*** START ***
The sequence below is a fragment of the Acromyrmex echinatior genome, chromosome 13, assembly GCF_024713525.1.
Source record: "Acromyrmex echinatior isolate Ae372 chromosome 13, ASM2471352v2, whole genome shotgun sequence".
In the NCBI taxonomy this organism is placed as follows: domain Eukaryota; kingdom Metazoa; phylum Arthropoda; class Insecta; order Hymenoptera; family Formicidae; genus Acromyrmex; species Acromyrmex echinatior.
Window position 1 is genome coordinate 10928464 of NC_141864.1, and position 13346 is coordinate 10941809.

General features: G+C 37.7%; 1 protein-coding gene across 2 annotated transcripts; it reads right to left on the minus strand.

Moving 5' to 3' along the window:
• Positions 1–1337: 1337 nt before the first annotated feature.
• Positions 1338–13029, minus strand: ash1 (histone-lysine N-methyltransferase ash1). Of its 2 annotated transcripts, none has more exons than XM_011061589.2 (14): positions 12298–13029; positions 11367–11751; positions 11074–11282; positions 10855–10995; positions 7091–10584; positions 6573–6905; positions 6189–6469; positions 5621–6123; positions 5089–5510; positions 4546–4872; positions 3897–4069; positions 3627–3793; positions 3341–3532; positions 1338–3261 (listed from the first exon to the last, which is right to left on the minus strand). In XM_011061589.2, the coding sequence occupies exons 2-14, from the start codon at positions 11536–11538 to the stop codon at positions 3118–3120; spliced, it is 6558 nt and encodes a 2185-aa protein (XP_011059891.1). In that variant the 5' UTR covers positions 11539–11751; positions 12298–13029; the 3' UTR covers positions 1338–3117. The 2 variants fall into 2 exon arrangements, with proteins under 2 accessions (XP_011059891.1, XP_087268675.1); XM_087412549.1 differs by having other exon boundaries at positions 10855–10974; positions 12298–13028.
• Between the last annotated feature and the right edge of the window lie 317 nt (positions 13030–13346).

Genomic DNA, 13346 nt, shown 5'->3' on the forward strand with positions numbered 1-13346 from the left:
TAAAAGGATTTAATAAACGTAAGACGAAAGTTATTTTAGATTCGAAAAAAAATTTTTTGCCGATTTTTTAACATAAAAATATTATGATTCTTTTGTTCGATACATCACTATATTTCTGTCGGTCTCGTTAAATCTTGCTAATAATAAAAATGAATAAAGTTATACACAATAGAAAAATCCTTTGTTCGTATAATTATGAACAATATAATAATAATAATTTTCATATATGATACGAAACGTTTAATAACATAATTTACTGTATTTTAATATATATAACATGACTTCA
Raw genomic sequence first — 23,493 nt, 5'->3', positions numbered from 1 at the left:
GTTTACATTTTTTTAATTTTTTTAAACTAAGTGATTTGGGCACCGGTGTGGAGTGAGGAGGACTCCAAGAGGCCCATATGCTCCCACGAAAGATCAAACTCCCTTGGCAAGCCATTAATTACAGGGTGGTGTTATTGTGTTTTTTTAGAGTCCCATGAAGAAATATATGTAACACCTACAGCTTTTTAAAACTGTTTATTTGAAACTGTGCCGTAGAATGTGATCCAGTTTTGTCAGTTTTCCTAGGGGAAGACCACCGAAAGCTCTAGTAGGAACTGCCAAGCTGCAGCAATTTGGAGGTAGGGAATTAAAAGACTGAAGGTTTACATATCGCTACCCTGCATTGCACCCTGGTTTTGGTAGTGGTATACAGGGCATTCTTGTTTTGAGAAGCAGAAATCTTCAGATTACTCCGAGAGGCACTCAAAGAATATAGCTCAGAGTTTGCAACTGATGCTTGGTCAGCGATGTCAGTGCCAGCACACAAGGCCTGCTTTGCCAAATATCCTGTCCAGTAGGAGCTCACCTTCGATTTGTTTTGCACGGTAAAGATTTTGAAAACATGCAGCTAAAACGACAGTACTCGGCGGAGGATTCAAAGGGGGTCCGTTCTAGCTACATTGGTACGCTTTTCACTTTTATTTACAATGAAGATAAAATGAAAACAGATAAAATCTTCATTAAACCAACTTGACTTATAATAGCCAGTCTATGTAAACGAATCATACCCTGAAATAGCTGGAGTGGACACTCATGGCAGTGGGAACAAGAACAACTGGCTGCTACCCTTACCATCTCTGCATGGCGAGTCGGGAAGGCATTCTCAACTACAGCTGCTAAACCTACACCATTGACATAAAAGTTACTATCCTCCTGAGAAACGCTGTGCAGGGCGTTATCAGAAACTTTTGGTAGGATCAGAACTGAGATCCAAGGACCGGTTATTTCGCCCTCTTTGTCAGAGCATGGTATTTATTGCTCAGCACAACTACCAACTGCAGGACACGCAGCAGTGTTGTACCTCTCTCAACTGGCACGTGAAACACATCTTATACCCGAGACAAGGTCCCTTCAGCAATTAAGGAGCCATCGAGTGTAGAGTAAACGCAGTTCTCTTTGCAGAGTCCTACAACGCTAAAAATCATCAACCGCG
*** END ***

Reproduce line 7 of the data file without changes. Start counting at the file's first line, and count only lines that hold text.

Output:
• Positions 1–1337: 1337 nt before the first annotated feature.